U.S. equities staged an impressive rally last week with the S&P closing up 3.56% while the Dow Jones finished +2.67%. All 11 sectors closed in the green for the week ending with May 8th. Weekly gainers outpaced decliners by over 4:1 throughout the course of the week. The VIX declined 25% to 27.98, notching its lowest close since late February as near-term volatility plunged. Energy was once again the best performing sector with investors seeing another big bounce in crude, which finished up 25%. Technology was the second-best performing space in the market, extending its recent outperformance with help from semiconductor equipment, as well as some of the growthier-oriented software names. The Merrill Lynch FANG index also provided leadership closing up 4.76% on the week led by Google, which locked in a 5% gain over the five days, while the other constituents of the Merrill Lynch FANG index all ended up over 4%. Consumer Discretionary outperformed and was buoyed by home improvement retailers, homebuilders, and autos. Materials, Healthcare, Real Estate, Industrials, and Financials all lagged the broader market but still managed to post gains of over 1%. Healthcare lagged on moves in big pharma, which was the main drag on the sector, while biotech and med-tech generally saw outsized gains. Industrials trailed as airlines continued to falter and failed to find their footing. However, truckers, waste, and distributors fared well as various states continued to take additional steps towards reopening. Consumer Staples and other defensive pockets continued to underperform with the risk-on tone. The Dollar index was up 0.7% with better-than-feared economic data released while Gold posted a mere 0.8% gain.
Treasuries were mixed across the curve with the longer-end seeing their yields rise, while the shorter-end saw a collapse in yields. The largest move came in the two-year note that saw yields fall by 17.47%, as it fell to a record low of 0.1388%, not far above zero. The previous record low, 0.1431%, had been reached in September 2011 amid concern over Europe’s sovereign-debt turmoil and the U.S. economy’s ability to recover from the recent recession. Thursday’s decline, when the two-year hit a record low, was led by money- market rates, which began to price in a negative monetary policy rate for 2021. The price of January 2021 federal funds futures at one point topped 100, signaling investors to expect a decrease in the target interest rate range from its current levels of 0%-0.25%.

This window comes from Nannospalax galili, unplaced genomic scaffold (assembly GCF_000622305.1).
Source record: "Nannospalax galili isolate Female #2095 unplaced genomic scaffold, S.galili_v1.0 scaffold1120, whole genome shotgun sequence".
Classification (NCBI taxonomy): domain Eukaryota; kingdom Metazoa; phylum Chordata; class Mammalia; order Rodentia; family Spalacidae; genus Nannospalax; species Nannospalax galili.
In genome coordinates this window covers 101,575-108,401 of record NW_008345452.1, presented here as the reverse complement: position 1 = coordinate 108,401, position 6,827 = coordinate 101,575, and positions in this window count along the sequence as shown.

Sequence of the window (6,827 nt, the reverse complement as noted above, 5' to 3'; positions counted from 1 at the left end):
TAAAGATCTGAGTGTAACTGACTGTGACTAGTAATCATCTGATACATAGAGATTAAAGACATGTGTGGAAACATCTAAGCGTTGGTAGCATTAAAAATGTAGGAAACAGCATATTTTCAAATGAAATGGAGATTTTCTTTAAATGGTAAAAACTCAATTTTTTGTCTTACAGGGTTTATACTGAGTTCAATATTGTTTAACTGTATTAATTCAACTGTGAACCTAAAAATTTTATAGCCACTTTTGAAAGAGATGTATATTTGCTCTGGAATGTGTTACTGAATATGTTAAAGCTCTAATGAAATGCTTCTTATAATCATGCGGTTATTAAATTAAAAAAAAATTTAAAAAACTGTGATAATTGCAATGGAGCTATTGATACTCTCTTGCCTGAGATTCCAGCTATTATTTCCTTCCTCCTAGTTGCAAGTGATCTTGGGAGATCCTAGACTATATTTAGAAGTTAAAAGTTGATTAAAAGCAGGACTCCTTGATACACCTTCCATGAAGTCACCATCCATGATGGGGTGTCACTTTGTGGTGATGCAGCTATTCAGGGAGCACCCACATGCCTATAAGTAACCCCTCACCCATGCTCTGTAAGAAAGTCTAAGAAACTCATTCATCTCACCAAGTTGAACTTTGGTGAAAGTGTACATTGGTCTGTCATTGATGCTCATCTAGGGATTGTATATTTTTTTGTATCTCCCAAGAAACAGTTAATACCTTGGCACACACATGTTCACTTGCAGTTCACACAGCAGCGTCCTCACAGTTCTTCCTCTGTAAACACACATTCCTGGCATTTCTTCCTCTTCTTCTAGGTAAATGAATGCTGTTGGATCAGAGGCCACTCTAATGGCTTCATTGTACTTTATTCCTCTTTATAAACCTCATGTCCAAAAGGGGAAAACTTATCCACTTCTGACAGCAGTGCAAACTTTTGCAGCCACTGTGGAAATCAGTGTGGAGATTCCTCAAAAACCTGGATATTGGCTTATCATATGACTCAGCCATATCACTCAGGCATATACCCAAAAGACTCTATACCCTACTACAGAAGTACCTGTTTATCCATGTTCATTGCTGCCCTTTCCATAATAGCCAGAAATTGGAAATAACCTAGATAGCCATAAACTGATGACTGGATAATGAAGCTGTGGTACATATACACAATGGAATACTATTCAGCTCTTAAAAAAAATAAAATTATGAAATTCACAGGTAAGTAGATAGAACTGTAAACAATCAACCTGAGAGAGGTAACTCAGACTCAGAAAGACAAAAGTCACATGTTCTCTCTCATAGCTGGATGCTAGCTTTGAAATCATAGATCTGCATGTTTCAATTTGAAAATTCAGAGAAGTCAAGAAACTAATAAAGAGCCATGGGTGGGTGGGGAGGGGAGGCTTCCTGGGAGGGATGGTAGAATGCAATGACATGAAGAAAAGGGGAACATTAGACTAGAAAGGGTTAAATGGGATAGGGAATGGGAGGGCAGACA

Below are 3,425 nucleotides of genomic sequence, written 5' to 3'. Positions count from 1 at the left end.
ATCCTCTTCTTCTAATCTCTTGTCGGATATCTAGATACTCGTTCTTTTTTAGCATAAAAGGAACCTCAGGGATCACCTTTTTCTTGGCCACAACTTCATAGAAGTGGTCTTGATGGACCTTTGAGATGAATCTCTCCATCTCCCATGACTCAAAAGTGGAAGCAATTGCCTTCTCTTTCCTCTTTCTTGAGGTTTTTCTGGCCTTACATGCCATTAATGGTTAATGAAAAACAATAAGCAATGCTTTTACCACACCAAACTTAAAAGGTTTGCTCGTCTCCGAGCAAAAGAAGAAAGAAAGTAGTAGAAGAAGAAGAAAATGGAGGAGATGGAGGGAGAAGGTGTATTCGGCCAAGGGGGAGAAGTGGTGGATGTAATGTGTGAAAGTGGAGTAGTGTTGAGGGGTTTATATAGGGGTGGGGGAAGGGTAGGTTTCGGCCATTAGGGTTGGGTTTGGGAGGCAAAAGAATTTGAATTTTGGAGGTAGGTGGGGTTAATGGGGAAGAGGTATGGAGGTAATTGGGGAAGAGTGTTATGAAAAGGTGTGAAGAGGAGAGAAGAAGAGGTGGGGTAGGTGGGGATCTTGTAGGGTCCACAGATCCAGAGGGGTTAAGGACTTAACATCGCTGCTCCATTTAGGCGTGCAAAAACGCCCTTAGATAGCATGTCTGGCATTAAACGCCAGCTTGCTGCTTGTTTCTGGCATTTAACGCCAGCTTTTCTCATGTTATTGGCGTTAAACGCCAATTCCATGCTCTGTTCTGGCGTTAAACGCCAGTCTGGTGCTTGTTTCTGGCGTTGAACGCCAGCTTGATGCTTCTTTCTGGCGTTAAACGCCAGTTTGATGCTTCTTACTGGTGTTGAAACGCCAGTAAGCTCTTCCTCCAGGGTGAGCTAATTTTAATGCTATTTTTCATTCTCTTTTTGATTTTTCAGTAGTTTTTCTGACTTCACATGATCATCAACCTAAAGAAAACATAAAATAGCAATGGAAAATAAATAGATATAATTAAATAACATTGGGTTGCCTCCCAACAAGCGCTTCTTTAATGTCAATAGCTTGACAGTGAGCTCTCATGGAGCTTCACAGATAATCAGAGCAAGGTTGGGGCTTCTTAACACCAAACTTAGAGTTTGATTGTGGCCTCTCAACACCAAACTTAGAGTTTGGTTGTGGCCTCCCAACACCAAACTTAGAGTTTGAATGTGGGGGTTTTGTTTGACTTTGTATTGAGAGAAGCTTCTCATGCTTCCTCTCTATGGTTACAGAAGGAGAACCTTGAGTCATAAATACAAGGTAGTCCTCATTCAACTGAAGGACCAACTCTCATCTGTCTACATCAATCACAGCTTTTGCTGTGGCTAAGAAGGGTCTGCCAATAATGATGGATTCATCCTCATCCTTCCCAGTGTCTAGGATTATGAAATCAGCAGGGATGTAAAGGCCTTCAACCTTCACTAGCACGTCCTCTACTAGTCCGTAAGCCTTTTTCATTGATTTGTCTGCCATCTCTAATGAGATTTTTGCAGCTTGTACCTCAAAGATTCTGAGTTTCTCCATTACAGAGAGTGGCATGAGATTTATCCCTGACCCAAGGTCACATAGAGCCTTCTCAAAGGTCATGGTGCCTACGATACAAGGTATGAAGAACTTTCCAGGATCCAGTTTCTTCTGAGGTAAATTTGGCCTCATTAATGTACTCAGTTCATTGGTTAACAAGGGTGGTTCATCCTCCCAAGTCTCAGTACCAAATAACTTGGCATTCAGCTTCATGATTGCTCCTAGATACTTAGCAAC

Despite the continuous barrage of headlines ranging from politics, Coronavirus updates, economic data, and corporate earnings, there were not many new developments behind the rally. Contrasting arguments continue to be made by both bulls and bears regarding the direction of the next move—either a leg higher or a leg lower.
According to Cornerstone Macro, the following points are being used to support each case:
The Bull Case:
- Phase four stimulus package in the works
- Reopening of economy
- China stimulus
- Extremely accommodative monetary policy
- As of now, companies saying large percentage of employees
- will be hired back
- Bearish sentiment
- 400+ Pharma companies working on therapeutics
The Bear Case:
- Second wave/never re-open
- 15% unemployment rate (or any other recent eco data point)
- Recovery will be slow and will come in spurts
- Bankruptcy wave
- Dem sweep
Source: Cornerstone Macro as of 05.13.2020
Regardless of where you stand and which side you believe, the primary perception of the recent strength has been the unprecedented amount of fiscal and monetary policy support, coupled with the partial reopening of global economies. Additionally, signals show global economic activity may have bottomed, however, corporate commentary surrounding the stabilization and improvement in business activity has also helped sentiment advance recently. Thus far, according to Cornerstone Macro, there has been around $6.2T of central bank stimulus to go along with $3.3T of fiscal stimulus resulting in roughly $9.5T of liquidity injections or 44% of U.S. GDP. This, paired with other global central bank actions, has resulted in nearly $20T in added global liquidity equating to almost 24% of world GDP. Where this money will ultimately fall is yet to be seen, but many believe it will be in various asset classes, helping to support the overall market.